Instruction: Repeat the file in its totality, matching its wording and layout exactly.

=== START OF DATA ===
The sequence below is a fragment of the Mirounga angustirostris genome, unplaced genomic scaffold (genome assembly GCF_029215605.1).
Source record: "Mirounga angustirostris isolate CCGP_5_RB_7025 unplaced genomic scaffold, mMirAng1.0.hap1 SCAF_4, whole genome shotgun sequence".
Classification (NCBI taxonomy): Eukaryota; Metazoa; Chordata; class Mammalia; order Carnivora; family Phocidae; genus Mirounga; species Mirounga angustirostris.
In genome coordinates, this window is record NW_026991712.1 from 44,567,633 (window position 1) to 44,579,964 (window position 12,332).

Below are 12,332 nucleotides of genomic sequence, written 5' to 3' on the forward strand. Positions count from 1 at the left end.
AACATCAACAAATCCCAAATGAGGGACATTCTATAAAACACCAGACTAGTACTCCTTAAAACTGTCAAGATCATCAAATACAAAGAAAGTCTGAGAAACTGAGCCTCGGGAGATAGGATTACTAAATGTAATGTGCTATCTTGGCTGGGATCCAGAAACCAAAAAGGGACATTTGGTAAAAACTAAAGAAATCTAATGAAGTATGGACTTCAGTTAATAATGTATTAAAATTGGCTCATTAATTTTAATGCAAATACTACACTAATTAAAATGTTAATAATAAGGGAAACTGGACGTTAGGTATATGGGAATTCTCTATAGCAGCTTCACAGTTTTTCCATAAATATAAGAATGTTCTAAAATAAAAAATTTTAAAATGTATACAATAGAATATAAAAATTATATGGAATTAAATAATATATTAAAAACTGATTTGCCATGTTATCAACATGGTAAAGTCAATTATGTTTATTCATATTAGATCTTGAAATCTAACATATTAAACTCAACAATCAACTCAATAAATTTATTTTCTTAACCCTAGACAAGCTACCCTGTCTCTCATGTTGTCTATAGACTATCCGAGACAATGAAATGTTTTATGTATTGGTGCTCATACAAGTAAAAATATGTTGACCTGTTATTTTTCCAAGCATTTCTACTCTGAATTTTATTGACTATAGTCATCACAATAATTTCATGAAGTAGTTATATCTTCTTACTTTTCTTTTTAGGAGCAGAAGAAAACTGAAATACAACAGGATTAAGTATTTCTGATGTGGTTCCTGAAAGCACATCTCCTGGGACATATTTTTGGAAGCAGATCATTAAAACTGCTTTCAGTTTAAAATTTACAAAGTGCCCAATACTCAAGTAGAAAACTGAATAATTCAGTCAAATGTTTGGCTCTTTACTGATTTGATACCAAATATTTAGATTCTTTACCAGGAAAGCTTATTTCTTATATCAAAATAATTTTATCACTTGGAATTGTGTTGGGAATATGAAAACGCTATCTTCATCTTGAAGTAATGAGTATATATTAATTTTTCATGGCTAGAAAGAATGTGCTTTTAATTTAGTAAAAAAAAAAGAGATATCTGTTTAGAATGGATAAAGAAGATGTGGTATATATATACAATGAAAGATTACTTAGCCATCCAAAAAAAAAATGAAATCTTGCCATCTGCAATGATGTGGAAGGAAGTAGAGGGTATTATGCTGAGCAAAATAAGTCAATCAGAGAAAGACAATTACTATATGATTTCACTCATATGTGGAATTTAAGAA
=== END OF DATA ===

The sequence below is a fragment of the Mirounga angustirostris genome, unplaced genomic scaffold (genome assembly GCF_029215605.1).
Source record: "Mirounga angustirostris isolate CCGP_5_RB_7025 unplaced genomic scaffold, mMirAng1.0.hap1 SCAF_4, whole genome shotgun sequence".
Classification (NCBI taxonomy): Eukaryota; Metazoa; Chordata; class Mammalia; order Carnivora; family Phocidae; genus Mirounga; species Mirounga angustirostris.
In genome coordinates, this window is record NW_026991712.1 from 44,567,633 (window position 1) to 44,579,964 (window position 12,332).

Below are 12,332 nucleotides of genomic sequence, written 5' to 3' on the forward strand. Positions count from 1 at the left end.
AACATCAACAAATCCCAAATGAGGGACATTCTATAAAACACCAGACTAGTACTCCTTAAAACTGTCAAGATCATCAAATACAAAGAAAGTCTGAGAAACTGAGCCTCGGGAGATAGGATTACTAAATGTAATGTGCTATCTTGGCTGGGATCCAGAAACCAAAAAGGGACATTTGGTAAAAACTAAAGAAATCTAATGAAGTATGGACTTCAGTTAATAATGTATTAAAATTGGCTCATTAATTTTAATGCAAATACTACACTAATTAAAATGTTAATAATAAGGGAAACTGGACGTTAGGTATATGGGAATTCTCTATAGCAGCTTCACAGTTTTTCCATAAATATAAGAATGTTCTAAAATAAAAAATTTTAAAATGTATACAATAGAATATAAAAATTATATGGAATTAAATAATATATTAAAAACTGATTTGCCATGTTATCAACATGGTAAAGTCAATTATGTTTATTCATATTAGATCTTGAAATCTAACATATTAAACTCAACAATCAACTCAATAAATTTATTTTCTTAACCCTAGACAAGCTACCCTGTCTCTCATGTTGTCTATAGACTATCCGAGACAATGAAATGTTTTATGTATTGGTGCTCATACAAGTAAAAATATGTTGACCTGTTATTTTTCCAAGCATTTCTACTCTGAATTTTATTGACTATAGTCATCACAATAATTTCATGAAGTAGTTATATCTTCTTACTTTTCTTTTTAGGAGCAGAAGAAAACTGAAATACAACAGGATTAAGTATTTCTGATGTGGTTCCTGAAAGCACATCTCCTGGGACATATTTTTGGAAGCAGATCATTAAAACTGCTTTCAGTTTAAAATTTACAAAGTGCCCAATACTCAAGTAGAAAACTGAATAATTCAGTCAAATGTTTGGCTCTTTACTGATTTGATACCAAATATTTAGATTCTTTACCAGGAAAGCTTATTTCTTATATCAAAATAATTTTATCACTTGGAATTGTGTTGGGAATATGAAAACGCTATCTTCATCTTGAAGTAATGAGTATATATTAATTTTTCATGGCTAGAAAGAATGTGCTTTTAATTTAGTAAAAAAAAAAGAGATATCTGTTTAGAATGGATAAAGAAGATGTGGTATATATATACAATGAAAGATTACTTAGCCATCCAAAAAAAAAATGAAATCTTGCCATCTGCAATGATGTGGAAGGAAGTAGAGGGTATTATGCTGAGCAAAATAAGTCAATCAGAGAAAGACAATTACTATATGATTTCACTCATATGTGGAATTTAAGAA